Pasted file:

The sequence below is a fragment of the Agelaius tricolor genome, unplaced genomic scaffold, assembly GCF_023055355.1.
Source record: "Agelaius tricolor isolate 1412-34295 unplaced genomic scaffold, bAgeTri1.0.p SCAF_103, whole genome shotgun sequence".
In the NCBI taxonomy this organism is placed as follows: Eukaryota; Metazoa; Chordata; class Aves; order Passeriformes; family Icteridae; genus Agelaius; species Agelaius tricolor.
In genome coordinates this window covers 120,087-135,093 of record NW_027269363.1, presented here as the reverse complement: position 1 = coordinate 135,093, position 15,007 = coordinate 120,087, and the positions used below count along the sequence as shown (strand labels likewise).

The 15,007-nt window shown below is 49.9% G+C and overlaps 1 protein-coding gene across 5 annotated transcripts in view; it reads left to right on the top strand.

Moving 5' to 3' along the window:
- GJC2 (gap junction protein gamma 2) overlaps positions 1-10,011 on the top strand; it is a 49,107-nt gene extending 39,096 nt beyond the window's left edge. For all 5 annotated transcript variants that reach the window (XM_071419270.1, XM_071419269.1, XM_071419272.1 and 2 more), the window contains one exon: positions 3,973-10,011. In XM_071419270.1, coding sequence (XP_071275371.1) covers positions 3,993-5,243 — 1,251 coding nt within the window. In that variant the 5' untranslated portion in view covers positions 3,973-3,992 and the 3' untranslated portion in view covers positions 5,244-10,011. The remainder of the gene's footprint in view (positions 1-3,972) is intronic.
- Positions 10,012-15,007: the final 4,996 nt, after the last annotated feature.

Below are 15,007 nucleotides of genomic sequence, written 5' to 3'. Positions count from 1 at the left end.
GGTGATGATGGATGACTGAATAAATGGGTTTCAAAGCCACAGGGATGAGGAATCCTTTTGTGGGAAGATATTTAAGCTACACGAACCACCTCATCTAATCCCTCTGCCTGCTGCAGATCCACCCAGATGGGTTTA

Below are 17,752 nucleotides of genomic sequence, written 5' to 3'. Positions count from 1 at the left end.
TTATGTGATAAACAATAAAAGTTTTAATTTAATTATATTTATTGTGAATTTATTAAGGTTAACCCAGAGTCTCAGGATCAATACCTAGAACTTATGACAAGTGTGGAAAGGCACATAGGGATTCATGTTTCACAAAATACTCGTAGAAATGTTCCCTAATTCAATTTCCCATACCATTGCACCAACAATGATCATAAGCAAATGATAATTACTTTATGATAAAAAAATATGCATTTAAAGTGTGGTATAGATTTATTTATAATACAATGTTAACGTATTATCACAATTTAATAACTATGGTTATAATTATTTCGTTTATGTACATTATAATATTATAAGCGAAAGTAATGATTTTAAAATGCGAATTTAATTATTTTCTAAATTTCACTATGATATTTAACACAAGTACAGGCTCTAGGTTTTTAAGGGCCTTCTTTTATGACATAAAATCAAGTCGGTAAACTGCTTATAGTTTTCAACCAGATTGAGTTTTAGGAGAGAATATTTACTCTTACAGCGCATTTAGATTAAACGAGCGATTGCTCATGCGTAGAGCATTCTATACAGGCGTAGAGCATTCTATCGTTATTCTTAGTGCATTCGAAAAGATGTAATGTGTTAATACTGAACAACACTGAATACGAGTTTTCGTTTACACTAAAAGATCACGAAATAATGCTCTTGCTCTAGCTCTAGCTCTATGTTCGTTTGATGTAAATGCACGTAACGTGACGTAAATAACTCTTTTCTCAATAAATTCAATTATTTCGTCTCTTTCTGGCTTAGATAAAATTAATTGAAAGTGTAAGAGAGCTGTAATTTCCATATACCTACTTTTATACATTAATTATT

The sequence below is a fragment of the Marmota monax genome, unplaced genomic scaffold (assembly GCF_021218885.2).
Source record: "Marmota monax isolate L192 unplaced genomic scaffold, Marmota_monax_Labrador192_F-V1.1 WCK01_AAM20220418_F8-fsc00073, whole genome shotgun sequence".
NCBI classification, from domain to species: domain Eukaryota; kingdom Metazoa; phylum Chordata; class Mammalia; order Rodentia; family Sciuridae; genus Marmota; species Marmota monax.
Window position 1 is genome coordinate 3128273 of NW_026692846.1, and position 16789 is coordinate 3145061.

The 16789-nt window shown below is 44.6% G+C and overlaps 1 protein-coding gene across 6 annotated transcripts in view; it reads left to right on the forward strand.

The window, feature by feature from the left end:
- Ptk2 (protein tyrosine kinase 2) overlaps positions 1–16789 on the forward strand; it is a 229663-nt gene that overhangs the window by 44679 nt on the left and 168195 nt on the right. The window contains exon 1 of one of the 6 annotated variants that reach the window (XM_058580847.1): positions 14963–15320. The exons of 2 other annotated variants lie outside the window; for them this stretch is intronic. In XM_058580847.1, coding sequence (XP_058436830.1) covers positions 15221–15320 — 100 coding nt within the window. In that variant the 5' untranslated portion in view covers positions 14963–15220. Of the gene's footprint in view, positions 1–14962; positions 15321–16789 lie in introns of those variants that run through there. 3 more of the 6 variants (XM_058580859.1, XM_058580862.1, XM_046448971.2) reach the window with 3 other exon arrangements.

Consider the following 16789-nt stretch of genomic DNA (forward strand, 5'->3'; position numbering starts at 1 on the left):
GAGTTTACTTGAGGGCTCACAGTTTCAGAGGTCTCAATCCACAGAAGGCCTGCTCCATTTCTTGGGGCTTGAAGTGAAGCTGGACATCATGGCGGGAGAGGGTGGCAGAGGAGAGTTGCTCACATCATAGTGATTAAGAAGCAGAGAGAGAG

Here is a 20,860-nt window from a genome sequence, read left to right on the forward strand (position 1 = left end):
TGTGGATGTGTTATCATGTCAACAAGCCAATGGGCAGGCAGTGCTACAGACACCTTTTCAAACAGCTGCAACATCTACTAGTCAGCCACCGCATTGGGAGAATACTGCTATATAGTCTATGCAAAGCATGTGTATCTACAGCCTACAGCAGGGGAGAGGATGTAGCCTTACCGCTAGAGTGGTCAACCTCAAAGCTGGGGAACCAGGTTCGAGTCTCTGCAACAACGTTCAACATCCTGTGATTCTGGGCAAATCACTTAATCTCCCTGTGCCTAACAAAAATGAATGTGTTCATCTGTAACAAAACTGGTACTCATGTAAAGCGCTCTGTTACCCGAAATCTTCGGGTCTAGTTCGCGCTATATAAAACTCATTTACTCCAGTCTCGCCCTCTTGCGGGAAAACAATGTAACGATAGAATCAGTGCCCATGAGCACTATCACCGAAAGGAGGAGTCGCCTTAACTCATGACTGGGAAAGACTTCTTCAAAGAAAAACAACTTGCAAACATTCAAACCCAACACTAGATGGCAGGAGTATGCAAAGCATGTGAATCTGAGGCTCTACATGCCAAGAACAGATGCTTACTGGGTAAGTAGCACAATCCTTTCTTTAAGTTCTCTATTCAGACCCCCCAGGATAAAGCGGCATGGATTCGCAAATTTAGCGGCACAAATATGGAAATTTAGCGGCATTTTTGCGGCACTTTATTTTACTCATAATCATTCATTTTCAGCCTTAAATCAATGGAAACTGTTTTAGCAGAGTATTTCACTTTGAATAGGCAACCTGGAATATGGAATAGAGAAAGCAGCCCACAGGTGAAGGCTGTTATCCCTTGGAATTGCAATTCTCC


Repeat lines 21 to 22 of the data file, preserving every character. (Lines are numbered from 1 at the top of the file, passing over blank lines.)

GAGTTTACTTGAGGGCTCACAGTTTCAGAGGTCTCAATCCACAGAAGGCCTGCTCCATTTCTTGGGGCTTGAAGTGAAGCTGGACATCATGGCGGGAGAGGGTGGCAGAGGAGAGTTGCTCACATCATAGTGATTAAGAAGCAGAGAGAGAG

Here is a 20,860-nt window from a genome sequence, read left to right on the forward strand (position 1 = left end):